Synagogue (illustrative)
Synagogue (illustrative)iStock

Seven major Jewish organizations that lobbied for federal security grants for synagogues and other institutions have decried $30.5 million in cuts to the program.

The cut from last year’s $305 million budgeted for the nonprofit security grant program, run through the Department of Homeland Security, comes as reports of antisemitic attacks and threats have risen during the Israel-Hamas war in Gaza.

“These funds are not just grants; they are lifelines that have fortified vital institutions against hate and violence,” said the statement released Tuesday by the Jewish Federations of North America, the American Jewish Committee, the Anti-Defamation League, Secure Community Network, Orthodox Union and the Conference of Presidents of Major American Jewish Organizations. “The security measures these funds have supported at Jewish facilities across the country have saved lives and prevented tragedy.”

The cuts, which were part of reductions across the board for the Department of Homeland Security, came as part of a massive last-minute $1.2 trillion package negotiated by the Biden White House, the Democratic-led Senate and the Republican-led US House of Representatives.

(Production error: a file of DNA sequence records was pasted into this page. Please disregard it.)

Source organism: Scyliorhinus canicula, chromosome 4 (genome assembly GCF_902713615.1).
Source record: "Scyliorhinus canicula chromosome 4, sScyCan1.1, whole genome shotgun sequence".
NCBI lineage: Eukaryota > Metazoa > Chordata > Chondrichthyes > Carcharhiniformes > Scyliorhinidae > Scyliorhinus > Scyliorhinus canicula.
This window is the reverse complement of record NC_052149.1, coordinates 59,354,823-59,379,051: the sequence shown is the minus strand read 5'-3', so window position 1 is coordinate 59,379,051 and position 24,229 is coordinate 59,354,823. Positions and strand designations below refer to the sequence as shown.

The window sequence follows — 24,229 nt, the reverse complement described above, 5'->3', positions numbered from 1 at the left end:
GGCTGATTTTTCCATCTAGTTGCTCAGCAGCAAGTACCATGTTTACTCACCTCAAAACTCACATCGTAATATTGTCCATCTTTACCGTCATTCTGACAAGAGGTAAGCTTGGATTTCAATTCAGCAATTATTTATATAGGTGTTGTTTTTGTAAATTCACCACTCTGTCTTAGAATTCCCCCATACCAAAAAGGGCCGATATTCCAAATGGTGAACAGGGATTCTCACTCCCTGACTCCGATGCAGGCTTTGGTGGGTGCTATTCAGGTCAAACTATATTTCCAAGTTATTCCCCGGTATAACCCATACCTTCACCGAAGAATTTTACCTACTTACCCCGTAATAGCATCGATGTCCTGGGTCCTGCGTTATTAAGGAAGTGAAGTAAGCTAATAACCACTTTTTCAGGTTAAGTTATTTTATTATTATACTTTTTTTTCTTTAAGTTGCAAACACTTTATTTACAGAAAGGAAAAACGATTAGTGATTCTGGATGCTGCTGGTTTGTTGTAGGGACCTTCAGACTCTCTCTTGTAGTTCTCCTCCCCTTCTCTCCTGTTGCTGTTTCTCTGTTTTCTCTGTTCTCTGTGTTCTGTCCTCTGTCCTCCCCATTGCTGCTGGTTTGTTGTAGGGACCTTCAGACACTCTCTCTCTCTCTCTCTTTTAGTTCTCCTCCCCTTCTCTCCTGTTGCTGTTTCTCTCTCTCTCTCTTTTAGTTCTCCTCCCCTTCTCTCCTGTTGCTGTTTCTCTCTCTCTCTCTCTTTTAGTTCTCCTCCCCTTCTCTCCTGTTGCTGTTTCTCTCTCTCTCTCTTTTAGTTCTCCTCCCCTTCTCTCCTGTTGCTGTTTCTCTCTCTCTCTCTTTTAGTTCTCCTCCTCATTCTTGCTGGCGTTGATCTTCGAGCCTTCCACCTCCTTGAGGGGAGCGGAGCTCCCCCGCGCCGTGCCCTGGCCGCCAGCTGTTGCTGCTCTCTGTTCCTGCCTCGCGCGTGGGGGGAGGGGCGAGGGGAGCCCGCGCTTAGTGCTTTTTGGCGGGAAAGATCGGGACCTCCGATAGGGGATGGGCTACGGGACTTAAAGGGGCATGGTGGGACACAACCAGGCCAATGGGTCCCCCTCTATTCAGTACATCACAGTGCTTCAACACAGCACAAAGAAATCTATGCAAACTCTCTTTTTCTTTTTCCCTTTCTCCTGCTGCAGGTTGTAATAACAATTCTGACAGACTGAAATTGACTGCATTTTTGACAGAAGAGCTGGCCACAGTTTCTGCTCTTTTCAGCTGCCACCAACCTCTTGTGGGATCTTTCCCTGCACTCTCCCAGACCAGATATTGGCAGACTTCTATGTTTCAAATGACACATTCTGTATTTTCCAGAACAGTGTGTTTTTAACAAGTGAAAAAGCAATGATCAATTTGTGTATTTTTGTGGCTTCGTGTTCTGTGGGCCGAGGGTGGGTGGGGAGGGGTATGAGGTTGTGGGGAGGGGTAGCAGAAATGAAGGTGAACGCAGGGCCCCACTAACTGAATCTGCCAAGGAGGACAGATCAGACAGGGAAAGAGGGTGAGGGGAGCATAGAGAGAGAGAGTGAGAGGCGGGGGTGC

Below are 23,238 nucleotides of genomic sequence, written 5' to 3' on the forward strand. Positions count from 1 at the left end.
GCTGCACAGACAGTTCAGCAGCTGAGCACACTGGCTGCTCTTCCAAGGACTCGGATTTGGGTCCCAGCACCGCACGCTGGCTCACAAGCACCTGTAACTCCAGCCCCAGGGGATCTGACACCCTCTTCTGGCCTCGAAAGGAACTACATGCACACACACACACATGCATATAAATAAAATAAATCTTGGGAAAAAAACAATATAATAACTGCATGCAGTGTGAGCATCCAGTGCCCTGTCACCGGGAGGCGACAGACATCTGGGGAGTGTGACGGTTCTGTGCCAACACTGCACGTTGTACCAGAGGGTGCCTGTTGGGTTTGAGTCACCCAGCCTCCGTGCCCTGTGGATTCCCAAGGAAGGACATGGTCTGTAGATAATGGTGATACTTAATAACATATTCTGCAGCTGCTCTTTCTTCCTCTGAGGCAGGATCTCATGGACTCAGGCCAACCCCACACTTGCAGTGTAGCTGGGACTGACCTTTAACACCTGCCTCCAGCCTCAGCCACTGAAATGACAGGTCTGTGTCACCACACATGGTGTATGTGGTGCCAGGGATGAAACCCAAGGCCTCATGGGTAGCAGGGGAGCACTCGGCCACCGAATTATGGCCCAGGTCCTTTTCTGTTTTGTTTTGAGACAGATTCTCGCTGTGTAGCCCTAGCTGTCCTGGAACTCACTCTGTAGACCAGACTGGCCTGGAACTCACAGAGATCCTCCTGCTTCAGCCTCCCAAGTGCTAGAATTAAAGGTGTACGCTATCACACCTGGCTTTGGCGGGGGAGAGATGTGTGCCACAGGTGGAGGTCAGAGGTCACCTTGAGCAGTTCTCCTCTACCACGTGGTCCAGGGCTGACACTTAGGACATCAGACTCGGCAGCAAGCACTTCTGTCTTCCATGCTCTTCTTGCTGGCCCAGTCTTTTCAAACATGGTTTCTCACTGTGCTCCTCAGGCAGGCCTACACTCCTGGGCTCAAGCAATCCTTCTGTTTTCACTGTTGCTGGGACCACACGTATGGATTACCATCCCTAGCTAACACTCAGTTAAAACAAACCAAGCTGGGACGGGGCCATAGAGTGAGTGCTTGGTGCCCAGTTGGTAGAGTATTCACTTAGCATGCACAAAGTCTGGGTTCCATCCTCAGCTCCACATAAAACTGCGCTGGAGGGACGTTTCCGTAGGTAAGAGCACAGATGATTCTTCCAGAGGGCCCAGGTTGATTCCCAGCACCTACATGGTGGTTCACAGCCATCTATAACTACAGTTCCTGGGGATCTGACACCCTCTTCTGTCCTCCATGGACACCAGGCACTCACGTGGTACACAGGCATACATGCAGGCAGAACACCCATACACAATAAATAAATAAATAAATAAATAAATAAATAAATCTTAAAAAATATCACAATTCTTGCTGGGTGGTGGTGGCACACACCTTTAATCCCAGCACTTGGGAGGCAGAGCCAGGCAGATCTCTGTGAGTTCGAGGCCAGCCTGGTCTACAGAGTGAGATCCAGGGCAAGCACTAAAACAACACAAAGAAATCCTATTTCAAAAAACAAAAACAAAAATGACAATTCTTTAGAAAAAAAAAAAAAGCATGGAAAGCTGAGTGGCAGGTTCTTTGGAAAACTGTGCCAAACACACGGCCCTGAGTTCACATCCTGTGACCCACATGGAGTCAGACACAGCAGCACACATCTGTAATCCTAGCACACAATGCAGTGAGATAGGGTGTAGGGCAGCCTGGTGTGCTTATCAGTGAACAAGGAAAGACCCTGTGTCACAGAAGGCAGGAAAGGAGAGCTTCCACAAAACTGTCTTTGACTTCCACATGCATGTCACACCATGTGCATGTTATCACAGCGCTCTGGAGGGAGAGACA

The available $305 million covered grants for only 42% of applications, according to a statement last September by Sen. Chris Murphy, a Connecticut Democrat who backs the program.

The groups did not address that shortfall last year in their statement but said that the threat has grown since Hamas launched a war on Israel on Oct. 7, triggering attacks and threats on Jews and Muslims in the United States. Since its inception in 2005, Jewish groups have been predominant among users of the program, but Muslims more recently have sought its funds as their institutions come under threat.

“The NSGP’s importance has grown in the wake of the horrific events of the October 7th Hamas terrorist attacks on Israel, emphasizing the need for robust security measures in vulnerable communities as incidents against the Jewish community rise across the U.S.,” it said.

Funding for the program, just $15 million when it was launched in 2005, has ballooned in recent years. Top lawmakers, among them Sen. Chuck Schumer, the New York Jewish Democrat and Senate majority leader, have said they want to bring it up to as high as $1 billion.